Scientific Reasoning: The Bayesian Approach
This user-friendly, comprehensive course in probability and statistics as applied to physical and social science explains the probability calculus, distributions and densities, and the rivals of Beyesianism - the classical, logical, and subjective theories. Howson and Urbach clearly lay out the theory of classical inference, the Neyman-Pearson theory of significance tests, the classical theory of estimation, and regression analysis. The work is controversial, but gives a fair and accurate account of the anti-Bayesian views it criticizes. The authors examined the way scientists actually appeal to probability arguments, and explain the 'classical' approach to statistical inference, which they demonstrate to be full of flaws. They then present the Bayesian method, showing that it avoids the difficulties of the classical system. Finally, they reply to all the major criticisms levelled against the Bayesian method, especially the charge that it is "too subjective".
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The Probability Calculus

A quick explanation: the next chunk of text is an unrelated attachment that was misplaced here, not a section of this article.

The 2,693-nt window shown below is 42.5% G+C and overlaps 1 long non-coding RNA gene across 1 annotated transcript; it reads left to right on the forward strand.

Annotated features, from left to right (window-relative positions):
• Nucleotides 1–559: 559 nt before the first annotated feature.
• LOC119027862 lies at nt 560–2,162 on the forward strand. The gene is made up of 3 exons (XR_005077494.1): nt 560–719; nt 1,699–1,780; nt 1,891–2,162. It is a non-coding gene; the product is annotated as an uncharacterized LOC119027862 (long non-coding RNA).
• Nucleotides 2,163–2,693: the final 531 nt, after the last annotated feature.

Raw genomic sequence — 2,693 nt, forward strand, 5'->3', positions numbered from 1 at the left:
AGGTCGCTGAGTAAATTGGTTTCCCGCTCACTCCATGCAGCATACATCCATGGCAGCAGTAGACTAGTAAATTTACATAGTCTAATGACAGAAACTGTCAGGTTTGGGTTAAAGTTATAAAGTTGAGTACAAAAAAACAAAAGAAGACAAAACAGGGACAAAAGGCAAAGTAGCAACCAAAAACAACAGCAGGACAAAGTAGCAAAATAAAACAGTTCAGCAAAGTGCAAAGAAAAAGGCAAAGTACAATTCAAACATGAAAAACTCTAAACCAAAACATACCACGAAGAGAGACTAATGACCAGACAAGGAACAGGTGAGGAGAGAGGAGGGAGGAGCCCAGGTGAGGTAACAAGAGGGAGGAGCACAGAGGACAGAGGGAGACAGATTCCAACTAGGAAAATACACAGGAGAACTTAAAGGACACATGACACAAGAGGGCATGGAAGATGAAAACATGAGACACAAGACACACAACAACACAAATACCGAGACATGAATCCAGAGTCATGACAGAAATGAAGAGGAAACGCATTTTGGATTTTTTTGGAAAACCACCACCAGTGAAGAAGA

The Laws of Probability
e The Duhem Problem
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argued argument assumption atomic weight Bayes's theorem Bayesian theory believe calculated Chapter claim classical statisticians clinical trial coin conditionalisation confidence interval confirmation consider consistent constraints credible interval criterion deductive defined density discussion epistemic epistemic probability equal equation error estimates evidence example experiment experimental fact fair betting quotients false Finetti finite Fisher given groups heads hence idea independent inductive inference interpretation intuitively Lakatos least squares likelihood linear regression logical mathematical mean measure method Neyman normal null hypothesis observed odds parameter particular patients percent Popper population possible posterior distribution posterior probability predictions Principle of Indifference prior distribution prior probability prob proba probabilistic probability axioms probability calculus probability function problem propositions Prout's hypothesis random sample random variables reason regarded rejected relative frequency relevant result scientific scientists sequence significance level significance tests standard deviation statistics stopping rule Suppose tion true Weisberg